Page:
Supreme Court Agrees to Hear HMO Review Board Case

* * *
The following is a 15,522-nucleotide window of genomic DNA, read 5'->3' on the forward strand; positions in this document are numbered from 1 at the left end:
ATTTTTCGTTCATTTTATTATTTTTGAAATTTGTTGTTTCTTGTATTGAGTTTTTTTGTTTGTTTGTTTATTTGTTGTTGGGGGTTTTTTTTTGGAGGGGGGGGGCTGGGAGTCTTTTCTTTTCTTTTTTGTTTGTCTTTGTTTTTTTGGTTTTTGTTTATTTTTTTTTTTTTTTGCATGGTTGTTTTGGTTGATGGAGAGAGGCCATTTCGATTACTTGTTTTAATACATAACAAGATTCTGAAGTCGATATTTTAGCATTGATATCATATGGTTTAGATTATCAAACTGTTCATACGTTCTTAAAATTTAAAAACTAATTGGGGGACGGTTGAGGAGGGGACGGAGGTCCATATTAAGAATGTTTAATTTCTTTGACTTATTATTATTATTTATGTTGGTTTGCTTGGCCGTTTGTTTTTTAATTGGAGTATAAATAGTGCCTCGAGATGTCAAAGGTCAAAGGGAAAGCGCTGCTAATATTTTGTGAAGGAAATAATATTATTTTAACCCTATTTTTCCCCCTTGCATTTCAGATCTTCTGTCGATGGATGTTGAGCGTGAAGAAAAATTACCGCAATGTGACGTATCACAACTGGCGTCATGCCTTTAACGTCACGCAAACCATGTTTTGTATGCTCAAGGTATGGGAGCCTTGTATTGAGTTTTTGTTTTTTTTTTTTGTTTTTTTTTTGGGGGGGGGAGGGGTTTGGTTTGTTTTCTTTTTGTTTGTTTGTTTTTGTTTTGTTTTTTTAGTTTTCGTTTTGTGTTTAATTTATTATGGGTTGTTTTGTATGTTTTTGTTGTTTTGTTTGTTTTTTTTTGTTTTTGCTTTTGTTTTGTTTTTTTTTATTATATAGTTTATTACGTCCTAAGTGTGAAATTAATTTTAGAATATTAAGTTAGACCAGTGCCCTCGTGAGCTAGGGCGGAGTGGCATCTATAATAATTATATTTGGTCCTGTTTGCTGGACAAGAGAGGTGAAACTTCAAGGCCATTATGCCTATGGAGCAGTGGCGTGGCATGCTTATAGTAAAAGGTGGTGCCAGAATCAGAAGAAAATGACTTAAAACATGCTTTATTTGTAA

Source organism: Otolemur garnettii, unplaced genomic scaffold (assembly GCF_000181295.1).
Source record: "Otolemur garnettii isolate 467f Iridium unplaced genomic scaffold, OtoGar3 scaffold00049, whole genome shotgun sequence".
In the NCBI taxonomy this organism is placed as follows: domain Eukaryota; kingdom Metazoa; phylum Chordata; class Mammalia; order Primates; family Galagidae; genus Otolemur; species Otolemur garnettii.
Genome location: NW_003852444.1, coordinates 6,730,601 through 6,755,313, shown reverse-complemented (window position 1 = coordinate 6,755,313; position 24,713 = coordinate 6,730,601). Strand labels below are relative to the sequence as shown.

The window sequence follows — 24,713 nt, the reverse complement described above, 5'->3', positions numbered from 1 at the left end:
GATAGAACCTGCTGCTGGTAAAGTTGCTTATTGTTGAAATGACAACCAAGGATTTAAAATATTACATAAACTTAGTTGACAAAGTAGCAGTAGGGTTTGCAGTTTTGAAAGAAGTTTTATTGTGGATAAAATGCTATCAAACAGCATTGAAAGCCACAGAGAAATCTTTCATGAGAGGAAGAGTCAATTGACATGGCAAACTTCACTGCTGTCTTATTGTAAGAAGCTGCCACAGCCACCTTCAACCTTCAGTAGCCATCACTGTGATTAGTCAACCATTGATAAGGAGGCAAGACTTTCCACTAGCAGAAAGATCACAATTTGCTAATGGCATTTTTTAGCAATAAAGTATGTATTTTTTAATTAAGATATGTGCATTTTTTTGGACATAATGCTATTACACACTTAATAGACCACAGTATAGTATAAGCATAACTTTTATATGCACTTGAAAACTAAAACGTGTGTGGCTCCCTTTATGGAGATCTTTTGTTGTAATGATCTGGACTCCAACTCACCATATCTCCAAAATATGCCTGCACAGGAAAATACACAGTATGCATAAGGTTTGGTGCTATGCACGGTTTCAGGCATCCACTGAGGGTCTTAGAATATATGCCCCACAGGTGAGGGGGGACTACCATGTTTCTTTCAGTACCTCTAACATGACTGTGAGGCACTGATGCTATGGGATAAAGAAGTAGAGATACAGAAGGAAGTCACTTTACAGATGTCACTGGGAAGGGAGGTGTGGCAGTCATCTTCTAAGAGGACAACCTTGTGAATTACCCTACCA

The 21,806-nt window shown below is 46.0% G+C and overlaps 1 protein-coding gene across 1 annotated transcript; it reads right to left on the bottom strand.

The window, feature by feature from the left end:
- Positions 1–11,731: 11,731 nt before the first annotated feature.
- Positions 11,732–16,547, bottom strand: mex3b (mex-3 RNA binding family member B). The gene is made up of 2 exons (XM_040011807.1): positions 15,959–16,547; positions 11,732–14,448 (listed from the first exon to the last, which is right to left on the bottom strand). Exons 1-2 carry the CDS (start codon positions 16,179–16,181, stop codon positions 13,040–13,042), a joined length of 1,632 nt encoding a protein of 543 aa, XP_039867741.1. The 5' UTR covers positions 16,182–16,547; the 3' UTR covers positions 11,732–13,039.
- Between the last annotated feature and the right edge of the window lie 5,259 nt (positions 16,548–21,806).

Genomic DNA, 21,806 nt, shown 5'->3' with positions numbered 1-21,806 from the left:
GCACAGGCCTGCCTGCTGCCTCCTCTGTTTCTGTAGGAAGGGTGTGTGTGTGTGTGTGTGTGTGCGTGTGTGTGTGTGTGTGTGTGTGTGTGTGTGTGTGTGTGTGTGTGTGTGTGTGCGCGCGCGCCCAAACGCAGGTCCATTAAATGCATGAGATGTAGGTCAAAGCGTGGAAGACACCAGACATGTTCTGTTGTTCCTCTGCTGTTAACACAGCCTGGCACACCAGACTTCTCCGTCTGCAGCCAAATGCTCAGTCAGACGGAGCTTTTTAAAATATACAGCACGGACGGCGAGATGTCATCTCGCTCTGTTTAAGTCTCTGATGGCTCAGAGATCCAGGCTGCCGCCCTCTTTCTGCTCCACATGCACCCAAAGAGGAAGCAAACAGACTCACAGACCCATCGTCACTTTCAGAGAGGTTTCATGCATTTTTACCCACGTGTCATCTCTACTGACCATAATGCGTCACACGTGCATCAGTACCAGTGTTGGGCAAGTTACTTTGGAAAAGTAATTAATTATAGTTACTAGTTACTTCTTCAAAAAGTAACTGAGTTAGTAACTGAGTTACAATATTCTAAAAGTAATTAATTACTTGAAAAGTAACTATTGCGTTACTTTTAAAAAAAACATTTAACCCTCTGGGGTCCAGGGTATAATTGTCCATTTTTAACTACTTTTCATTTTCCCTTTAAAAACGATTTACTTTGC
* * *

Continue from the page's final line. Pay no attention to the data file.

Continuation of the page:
The Supreme Court last Friday agreed to hear in its next term a patients' rights case involving a legal issue that is addressed in the Senate-approved bill sponsored by Sens. John McCain (R-Ariz.), Edward Kennedy (D-Mass.) and John Edwards (D-N.C.), the New York Times reports. The case, Rush Prudential HMO v. Moran, will address whether states may enforce laws that call for "binding" independent review when a managed care company rejects a "proposed procedure as medically unnecessary" (Greenhouse, New York Times, 6/29). In October, the U.S. Court of Appeals in Chicago ruled against Prudential after lawyers for the HMO went to court to "challenge the review board's authority" when a patient in Illinois turned to the board seeking $95,000 in compensation for surgery she had even though the HMO had "refused to pay" for the procedure. In the case, the judge ruled that the patient was "trying to obtain" what the health plan had promised her. However, the 5th U.S. Circuit Court of Appeals in New Orleans "came to the opposite conclusion" in a case brought by health insurers in Texas, challenging the state's authority to establish such review boards. The appeals court agreed with the insurers' argument that the state "did not have the authority" to oversee HMOs because a 1974 federal pension law "shield[ed] 'employee benefit plans' from being sued." Both the Texas and the Illinois cases were appealed to the Supreme Court, which agreed to hear the Illinois case (Savage, Los Angeles Times, 6/30). Although the case will focus on the Illinois statute, the Wall Street Journal reports that the court's decision would affect 37 states and the District of Columbia, which have similar independent review board rules. However, the Senate-approved bill would make the debate "moot" because it would require managed care companies to establish denial of care appeals procedures. The Bush administration had filed a brief, stating that the Supreme Court's review was not necessary because Congress is still considering the legislation (Greenberger, Wall Street Journal, 7/2). However, lawyers for Prudential argued that it is not certain "such a provision will emerge from the sausage factory that is the legislative process in the foreseeable future" (New York Times, 6/29). If lawmakers do not pass the legislation this summer, the Supreme Court will hear the case when it begins its new term this fall (Los Angeles Times, 6/30).This is part of the California Healthline Daily Edition, a summary of health policy coverage from major news organizations. Sign up for an email subscription.